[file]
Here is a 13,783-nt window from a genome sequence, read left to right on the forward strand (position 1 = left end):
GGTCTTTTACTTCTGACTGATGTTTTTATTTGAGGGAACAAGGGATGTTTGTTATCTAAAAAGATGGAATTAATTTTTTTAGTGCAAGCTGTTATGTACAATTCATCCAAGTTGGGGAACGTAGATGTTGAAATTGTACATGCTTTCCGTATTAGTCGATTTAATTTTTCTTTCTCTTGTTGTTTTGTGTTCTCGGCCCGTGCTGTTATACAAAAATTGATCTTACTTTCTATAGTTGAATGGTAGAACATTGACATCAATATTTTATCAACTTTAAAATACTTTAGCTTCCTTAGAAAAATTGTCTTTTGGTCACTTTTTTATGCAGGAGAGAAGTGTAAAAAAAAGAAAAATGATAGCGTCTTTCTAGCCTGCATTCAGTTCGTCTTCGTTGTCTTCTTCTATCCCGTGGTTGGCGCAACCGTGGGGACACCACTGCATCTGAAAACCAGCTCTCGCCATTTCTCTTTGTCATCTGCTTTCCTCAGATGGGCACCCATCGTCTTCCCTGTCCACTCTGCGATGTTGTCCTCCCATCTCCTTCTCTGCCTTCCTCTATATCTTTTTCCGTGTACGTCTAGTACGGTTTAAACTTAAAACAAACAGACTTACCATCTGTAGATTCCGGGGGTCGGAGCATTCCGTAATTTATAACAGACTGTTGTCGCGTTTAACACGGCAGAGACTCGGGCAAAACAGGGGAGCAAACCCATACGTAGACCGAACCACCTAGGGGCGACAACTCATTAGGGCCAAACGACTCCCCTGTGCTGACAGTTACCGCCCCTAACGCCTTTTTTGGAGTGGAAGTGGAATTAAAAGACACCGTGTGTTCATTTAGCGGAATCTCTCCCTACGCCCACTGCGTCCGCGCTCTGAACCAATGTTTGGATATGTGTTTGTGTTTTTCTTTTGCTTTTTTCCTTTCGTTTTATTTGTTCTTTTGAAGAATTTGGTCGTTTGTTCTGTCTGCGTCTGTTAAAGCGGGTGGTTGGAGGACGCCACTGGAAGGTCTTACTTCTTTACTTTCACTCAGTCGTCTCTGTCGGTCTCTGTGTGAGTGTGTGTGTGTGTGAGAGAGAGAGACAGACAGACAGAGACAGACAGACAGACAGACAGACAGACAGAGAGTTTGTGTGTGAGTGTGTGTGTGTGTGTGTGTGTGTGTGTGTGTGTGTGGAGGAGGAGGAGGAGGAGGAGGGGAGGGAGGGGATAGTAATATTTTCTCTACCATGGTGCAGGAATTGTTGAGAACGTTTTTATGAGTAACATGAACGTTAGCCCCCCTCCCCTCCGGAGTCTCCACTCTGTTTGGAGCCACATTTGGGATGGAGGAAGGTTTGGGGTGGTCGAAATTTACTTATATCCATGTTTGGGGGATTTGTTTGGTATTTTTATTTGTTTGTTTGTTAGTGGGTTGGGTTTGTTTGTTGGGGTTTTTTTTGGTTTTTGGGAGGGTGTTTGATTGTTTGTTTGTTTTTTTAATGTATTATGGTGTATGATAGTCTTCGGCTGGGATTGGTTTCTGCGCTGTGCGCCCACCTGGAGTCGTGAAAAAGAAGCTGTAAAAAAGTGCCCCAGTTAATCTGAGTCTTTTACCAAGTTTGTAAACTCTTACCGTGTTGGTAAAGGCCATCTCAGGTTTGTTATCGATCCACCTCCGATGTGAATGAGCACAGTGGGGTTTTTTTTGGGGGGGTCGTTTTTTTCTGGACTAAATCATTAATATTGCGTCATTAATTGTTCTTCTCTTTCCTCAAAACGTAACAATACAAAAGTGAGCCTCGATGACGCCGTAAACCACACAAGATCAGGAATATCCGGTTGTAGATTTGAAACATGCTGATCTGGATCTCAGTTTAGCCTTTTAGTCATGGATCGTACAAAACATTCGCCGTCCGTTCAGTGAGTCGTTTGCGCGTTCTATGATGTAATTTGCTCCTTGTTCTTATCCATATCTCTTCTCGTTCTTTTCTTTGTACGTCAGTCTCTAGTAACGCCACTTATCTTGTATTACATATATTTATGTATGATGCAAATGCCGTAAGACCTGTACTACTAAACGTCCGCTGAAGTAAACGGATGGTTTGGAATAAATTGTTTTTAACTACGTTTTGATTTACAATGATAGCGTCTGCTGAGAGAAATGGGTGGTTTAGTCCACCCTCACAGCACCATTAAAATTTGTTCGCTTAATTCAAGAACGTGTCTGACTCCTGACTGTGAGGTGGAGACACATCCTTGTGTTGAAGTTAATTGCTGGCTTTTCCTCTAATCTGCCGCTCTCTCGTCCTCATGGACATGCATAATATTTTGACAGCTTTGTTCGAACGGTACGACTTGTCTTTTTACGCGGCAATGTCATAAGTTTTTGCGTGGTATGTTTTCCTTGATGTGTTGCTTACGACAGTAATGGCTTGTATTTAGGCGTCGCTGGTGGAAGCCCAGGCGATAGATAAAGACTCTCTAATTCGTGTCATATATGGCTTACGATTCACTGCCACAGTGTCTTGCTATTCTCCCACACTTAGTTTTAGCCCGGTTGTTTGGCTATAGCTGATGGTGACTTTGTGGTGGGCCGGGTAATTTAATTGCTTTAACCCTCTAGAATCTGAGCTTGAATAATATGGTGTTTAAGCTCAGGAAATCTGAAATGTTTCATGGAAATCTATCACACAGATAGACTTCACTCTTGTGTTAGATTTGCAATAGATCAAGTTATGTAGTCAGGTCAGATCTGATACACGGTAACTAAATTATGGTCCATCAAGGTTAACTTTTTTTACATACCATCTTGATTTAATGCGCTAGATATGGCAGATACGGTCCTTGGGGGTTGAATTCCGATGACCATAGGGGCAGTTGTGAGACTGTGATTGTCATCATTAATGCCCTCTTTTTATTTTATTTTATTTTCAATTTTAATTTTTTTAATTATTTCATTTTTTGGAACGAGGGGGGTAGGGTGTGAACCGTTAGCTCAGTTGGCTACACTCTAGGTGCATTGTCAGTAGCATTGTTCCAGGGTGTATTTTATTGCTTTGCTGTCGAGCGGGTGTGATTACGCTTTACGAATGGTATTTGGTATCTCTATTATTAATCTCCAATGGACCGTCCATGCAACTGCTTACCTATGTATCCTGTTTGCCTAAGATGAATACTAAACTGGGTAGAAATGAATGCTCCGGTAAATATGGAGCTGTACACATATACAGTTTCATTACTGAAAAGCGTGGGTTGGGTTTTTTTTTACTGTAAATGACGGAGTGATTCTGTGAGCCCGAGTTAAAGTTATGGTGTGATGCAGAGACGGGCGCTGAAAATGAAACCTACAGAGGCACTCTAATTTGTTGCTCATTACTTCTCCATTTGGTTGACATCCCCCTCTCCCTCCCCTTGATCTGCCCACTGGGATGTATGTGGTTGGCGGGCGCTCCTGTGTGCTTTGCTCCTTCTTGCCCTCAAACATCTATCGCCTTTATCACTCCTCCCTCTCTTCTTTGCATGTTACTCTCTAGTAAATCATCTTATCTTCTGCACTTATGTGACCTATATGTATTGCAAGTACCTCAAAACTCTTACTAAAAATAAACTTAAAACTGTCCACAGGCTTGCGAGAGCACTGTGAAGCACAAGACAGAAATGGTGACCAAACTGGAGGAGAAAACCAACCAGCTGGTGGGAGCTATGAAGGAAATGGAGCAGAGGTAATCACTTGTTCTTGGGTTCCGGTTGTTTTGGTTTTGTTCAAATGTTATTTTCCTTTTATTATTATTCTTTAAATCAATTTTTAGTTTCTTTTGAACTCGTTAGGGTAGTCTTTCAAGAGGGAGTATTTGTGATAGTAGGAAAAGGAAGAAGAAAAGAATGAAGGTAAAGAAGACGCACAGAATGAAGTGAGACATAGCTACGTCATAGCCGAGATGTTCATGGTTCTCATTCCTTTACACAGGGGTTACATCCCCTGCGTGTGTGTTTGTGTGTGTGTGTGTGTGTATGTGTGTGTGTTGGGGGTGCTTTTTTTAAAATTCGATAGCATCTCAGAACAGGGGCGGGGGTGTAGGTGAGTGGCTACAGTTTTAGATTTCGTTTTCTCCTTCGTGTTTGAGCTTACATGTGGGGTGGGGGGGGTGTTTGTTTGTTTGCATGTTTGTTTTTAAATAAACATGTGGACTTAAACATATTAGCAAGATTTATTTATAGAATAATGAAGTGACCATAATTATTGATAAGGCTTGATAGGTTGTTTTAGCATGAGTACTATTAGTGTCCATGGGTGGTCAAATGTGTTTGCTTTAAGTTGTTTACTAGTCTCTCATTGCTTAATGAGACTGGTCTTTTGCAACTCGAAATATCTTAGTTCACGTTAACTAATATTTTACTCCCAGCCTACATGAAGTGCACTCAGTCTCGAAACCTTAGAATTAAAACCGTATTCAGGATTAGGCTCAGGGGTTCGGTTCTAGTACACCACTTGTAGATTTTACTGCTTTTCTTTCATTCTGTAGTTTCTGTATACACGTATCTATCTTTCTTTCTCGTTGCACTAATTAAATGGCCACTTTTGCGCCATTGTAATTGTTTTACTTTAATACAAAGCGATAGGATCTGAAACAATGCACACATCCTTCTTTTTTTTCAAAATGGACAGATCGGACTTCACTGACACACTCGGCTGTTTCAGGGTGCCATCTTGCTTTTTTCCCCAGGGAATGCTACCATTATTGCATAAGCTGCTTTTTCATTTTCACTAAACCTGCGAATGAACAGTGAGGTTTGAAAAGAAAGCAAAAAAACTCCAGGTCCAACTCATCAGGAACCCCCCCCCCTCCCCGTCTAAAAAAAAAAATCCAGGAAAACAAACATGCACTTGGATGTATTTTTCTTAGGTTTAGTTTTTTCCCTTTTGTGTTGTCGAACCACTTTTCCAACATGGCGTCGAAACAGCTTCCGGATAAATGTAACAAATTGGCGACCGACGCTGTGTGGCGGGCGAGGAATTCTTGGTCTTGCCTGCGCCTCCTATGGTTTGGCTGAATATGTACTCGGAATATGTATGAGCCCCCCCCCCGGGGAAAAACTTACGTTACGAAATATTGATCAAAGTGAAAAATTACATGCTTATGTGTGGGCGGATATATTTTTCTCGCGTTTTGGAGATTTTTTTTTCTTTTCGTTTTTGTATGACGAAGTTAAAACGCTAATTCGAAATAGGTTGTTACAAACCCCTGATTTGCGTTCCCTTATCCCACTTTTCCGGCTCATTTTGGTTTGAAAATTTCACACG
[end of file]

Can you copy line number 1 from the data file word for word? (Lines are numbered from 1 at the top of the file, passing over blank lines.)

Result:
Here is a 13,783-nt window from a genome sequence, read left to right on the forward strand (position 1 = left end):